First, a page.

New Front Opens in TRICARE Access Fight

By: | May-21-15

The Story: Retail pharmacy access – that’s the consistent battle cry for NACDS members and patients when Congress considers the National Defense Authorization Act each year.

At issue is TRICARE – the health plan for military families and veterans – and how and where its beneficiaries access prescription drugs. NACDS consistently fights proposals that would unbalance the playing field and shift patients to mail order.

This comes up every year. How is it different this time?

There are two major issues in play this year. The “copay” issue is very familiar territory, whereas an emerging “pilot program” issue is creating new dynamics.

Regarding copays, the version of the defense authorization bill passed last week by the House of Representatives does not include copay increases that would attempt to shift patients to mail order. However, the version of the legislation currently being considered by the Senate Armed Services Committee includes such copay increases. So, the familiar copay fight remains in play, even as the effort to protect pharmacy patient care has been buoyed by success in the House.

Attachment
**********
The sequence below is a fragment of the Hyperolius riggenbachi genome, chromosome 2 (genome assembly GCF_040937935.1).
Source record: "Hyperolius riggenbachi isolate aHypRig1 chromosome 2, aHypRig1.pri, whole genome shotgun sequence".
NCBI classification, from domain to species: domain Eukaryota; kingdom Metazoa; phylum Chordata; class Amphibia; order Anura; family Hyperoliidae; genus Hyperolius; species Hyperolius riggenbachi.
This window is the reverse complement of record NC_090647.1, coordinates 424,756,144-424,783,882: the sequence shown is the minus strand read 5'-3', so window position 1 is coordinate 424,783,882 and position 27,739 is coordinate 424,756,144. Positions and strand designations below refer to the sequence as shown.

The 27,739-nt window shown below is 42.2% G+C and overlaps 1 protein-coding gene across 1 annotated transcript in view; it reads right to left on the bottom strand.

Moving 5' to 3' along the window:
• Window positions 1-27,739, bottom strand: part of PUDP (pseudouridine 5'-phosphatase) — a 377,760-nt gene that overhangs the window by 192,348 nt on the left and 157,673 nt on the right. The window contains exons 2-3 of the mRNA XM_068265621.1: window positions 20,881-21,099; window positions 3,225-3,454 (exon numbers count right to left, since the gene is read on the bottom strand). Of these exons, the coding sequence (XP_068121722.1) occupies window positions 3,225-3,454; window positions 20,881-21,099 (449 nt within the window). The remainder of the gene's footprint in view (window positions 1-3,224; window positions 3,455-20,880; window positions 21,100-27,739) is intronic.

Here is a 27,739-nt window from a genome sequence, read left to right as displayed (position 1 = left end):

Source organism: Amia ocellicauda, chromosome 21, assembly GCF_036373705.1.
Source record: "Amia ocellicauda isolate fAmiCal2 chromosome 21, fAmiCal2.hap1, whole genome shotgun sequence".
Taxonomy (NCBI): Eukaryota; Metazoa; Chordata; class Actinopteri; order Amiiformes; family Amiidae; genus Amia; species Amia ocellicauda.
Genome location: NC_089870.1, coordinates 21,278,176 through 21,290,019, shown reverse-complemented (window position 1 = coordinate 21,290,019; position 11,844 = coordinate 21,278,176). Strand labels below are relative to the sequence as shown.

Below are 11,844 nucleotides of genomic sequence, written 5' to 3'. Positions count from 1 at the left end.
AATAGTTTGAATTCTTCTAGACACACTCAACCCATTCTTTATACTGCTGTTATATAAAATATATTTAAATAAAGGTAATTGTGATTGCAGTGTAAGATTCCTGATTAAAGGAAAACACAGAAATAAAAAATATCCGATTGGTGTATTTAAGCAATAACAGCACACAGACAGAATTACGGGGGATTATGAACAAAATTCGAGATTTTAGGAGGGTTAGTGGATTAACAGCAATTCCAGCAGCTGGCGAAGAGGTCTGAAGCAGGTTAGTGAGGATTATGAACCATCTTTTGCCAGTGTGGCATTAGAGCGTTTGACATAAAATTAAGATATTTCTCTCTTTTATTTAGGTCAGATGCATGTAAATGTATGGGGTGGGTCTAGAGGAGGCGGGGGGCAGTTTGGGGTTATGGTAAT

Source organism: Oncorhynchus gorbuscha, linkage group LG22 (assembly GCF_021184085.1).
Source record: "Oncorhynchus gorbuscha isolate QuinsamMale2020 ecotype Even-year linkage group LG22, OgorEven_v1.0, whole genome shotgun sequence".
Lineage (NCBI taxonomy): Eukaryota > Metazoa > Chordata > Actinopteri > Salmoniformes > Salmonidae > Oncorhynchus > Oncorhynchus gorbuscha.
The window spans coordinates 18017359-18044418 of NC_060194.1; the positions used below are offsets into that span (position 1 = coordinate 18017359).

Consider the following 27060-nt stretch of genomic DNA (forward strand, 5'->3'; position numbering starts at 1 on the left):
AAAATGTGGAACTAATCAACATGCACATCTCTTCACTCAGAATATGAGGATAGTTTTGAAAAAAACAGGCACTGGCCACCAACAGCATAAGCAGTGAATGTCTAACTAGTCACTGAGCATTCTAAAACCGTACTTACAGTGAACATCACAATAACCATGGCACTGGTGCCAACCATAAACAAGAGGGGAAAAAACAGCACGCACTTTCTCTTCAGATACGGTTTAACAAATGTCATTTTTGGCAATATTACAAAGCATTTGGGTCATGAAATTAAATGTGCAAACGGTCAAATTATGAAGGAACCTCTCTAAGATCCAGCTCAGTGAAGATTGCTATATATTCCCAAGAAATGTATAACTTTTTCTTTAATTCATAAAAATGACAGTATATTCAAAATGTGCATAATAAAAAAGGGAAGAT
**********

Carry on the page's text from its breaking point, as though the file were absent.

As for the new pilot program, the House-passed legislation authorizes the Secretary of Defense to test the concept of making available to retail pharmacies the same medication acquisition cost rates enjoyed by mail order and military treatment facilities. The pilot is significant for many reasons, including that it would include brand maintenance medications, which otherwise would be available through retail pharmacies for a 30-day fill, before being available only through mail order or military treatment facilities. NACDS succeeded in advocating for fine-tuning of the pilot during the House’s consideration of the legislation, and continued focus will be brought to this concept as the legislation continues through the process.

What’s next?

Following the Senate Armed Services Committee’s consideration of the bill, the full Senate will need to take it up. Ultimately, House and Senate negotiators will need to hammer out a final piece of legislation for approval by both chambers of Congress, and for delivery to the president’s desk for his consideration.

 

 

2016-06-01T11:07:37+00:00May-21-15|Categories: Article|Tags: |